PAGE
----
Eminent educationists have welcomed the idea of the proposed National Commission for Higher Education and Research (NCHER) replacing all higher education regulatory/monitoring bodies, under an Act of Parliament, to infuse vibrancy into the system.

Addressing the media after a Round Table discussion on ‘Whither Education', here on Sunday, four resource persons constituting former Vice-Chancellors of Bharathidasan University P.S. Mani Sundaram, A. Gnanam, and C. Thangamuthu, and present Vice-Chancellor M. Ponnavaikko told presspersons that multiple regulatory bodies had ruined the university system, and that NCHER provided hope for restoration of autonomy to universities.

The purpose of the round table discussion organised by P. Gnanadurai Michael, Consultant for Asia (Retd.), CBM International, and K. Thiruneelakantan, Deputy Registrar (Retd.), Bharathidasan University, was to arrive at the right direction for higher education after evaluating the prospects and consequences of the NCHER in the wake of political opposition to it in a few States, including Tamil Nadu and Kerala.

Lack of co-ordination

Most of the 18 participants comprising representatives of higher education, school education, industry and media, and medical field acknowledged that the multi-regulatory system involving the University Grants Commission, All India Council for Technical Education, Medical Council of India, Bar Council of India, Dental Council of India, Pharmacy Council of India, National Council for Teacher Education, and Distance Education Council has resulted in lack of co-ordination among the statutory bodies regarding approval, accreditation process, and degree durations. They were in favour of the NCHER for promotion of autonomy of higher educational institutions for free pursuit of knowledge and innovation, facilitating access, inclusion and opportunities to all, and providing comprehensive and holistic growth of higher education and research in a competitive global environment.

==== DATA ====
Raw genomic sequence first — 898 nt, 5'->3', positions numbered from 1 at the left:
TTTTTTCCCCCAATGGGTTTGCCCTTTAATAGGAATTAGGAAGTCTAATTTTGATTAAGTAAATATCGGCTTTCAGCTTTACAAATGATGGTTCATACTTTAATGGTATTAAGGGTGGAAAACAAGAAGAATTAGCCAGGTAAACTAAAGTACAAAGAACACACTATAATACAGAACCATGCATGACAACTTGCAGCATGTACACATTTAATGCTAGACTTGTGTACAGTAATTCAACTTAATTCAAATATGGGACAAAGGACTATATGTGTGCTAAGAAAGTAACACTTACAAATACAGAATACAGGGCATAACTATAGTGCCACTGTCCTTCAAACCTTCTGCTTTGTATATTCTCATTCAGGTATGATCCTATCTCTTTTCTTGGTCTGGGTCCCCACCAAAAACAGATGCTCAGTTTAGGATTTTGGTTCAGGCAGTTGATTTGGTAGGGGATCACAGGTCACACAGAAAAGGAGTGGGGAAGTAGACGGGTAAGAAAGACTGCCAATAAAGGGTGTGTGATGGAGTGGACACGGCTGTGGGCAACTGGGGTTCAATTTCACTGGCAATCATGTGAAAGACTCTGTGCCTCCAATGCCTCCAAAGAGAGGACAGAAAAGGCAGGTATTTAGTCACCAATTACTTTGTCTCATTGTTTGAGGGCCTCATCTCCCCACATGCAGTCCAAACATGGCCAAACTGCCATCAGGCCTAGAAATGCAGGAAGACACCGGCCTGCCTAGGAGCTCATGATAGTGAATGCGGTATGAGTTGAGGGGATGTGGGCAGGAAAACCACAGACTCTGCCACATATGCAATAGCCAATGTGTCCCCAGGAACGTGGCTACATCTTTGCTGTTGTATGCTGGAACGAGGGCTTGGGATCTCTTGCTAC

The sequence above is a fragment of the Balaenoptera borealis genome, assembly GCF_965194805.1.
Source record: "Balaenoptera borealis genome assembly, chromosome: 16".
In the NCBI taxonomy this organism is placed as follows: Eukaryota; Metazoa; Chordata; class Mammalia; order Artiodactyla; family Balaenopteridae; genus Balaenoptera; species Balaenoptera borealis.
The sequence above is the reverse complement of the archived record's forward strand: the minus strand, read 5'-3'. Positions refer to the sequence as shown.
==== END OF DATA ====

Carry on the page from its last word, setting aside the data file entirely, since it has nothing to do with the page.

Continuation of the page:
“We will make a strong recommendation to the Ministry of Human Resource Development favouring the NCHER,” Prof. Manisundaram, who chaired the discussion, said. The main feature of the draft bill is that NCHER (consisting of seven members – a Chairperson and six other members – appointed by the President on the recommendation of a selection committee consisting of the Prime Minister, the Lok Sabha Speaker, the leader of Opposition in Lok Sabha, and the Union Minister in charge of Higher Education) will keep a National Registry of eminent academicians eligible to be considered for the post of Vice-Chancellors of universities.

Analogous to ECs

The position of Chairperson of the proposed Commission will be analogous to that of election commissioners.

The resource persons also emphasised on doing away with the affiliation system. “Only India is continuing with the affiliation system,” Dr. Gnanam pointed out. Prof. Ponnavaikko spoke in favour of universities starting undergraduate programmes, making the most of the infrastructure facilities, alongside concentrating on research. Autonomous colleges of universities could function as stand-alone institutions for undergraduate education, and award degrees.

The rest of the affiliated institutions can be monitored by forming Undergraduate Board of Studies at the level of each State till they (the colleges) gain confidence to stand on their own, Dr. Thangamuthu said.

He advocated a composite character for university, endorsing the view of Mr. Gnanadurai Michael that separate universities for Engineering, Medicine, Law, Agriculture, Education, Physical Education etc., have compartmentalised higher education leaving no scope for multi-disciplinary approach.